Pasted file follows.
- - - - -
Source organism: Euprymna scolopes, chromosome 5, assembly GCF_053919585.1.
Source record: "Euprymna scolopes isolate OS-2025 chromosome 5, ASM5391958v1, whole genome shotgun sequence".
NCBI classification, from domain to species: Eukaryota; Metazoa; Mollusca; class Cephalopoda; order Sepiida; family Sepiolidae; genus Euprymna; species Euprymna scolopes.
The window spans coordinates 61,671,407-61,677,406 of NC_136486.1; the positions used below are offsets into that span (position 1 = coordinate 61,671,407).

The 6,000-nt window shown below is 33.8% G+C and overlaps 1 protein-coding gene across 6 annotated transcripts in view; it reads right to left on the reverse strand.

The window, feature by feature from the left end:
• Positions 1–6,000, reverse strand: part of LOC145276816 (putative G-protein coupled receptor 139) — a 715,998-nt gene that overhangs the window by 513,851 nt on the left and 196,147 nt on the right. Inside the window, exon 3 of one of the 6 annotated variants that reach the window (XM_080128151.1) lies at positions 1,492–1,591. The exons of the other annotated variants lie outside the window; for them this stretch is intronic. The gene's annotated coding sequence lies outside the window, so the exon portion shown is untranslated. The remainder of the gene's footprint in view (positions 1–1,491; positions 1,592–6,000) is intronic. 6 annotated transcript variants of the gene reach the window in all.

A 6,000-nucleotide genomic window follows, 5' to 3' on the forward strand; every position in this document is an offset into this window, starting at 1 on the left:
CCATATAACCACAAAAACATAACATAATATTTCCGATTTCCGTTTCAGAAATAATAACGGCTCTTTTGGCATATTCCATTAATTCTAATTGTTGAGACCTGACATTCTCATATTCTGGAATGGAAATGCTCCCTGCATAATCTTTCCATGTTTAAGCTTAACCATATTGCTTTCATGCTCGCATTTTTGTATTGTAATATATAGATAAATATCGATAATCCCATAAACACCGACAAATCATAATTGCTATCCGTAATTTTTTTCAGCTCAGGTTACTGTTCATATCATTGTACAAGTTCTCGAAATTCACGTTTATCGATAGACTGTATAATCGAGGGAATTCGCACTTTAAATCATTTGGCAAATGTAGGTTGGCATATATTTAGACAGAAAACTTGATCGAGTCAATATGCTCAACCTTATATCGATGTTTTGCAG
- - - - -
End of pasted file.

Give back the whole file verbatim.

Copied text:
Source organism: Euprymna scolopes, chromosome 5, assembly GCF_053919585.1.
Source record: "Euprymna scolopes isolate OS-2025 chromosome 5, ASM5391958v1, whole genome shotgun sequence".
NCBI classification, from domain to species: Eukaryota; Metazoa; Mollusca; class Cephalopoda; order Sepiida; family Sepiolidae; genus Euprymna; species Euprymna scolopes.
The window spans coordinates 61,671,407-61,677,406 of NC_136486.1; the positions used below are offsets into that span (position 1 = coordinate 61,671,407).

The 6,000-nt window shown below is 33.8% G+C and overlaps 1 protein-coding gene across 6 annotated transcripts in view; it reads right to left on the reverse strand.

The window, feature by feature from the left end:
• Positions 1–6,000, reverse strand: part of LOC145276816 (putative G-protein coupled receptor 139) — a 715,998-nt gene that overhangs the window by 513,851 nt on the left and 196,147 nt on the right. Inside the window, exon 3 of one of the 6 annotated variants that reach the window (XM_080128151.1) lies at positions 1,492–1,591. The exons of the other annotated variants lie outside the window; for them this stretch is intronic. The gene's annotated coding sequence lies outside the window, so the exon portion shown is untranslated. The remainder of the gene's footprint in view (positions 1–1,491; positions 1,592–6,000) is intronic. 6 annotated transcript variants of the gene reach the window in all.

A 6,000-nucleotide genomic window follows, 5' to 3' on the forward strand; every position in this document is an offset into this window, starting at 1 on the left:
CCATATAACCACAAAAACATAACATAATATTTCCGATTTCCGTTTCAGAAATAATAACGGCTCTTTTGGCATATTCCATTAATTCTAATTGTTGAGACCTGACATTCTCATATTCTGGAATGGAAATGCTCCCTGCATAATCTTTCCATGTTTAAGCTTAACCATATTGCTTTCATGCTCGCATTTTTGTATTGTAATATATAGATAAATATCGATAATCCCATAAACACCGACAAATCATAATTGCTATCCGTAATTTTTTTCAGCTCAGGTTACTGTTCATATCATTGTACAAGTTCTCGAAATTCACGTTTATCGATAGACTGTATAATCGAGGGAATTCGCACTTTAAATCATTTGGCAAATGTAGGTTGGCATATATTTAGACAGAAAACTTGATCGAGTCAATATGCTCAACCTTATATCGATGTTTTGCAG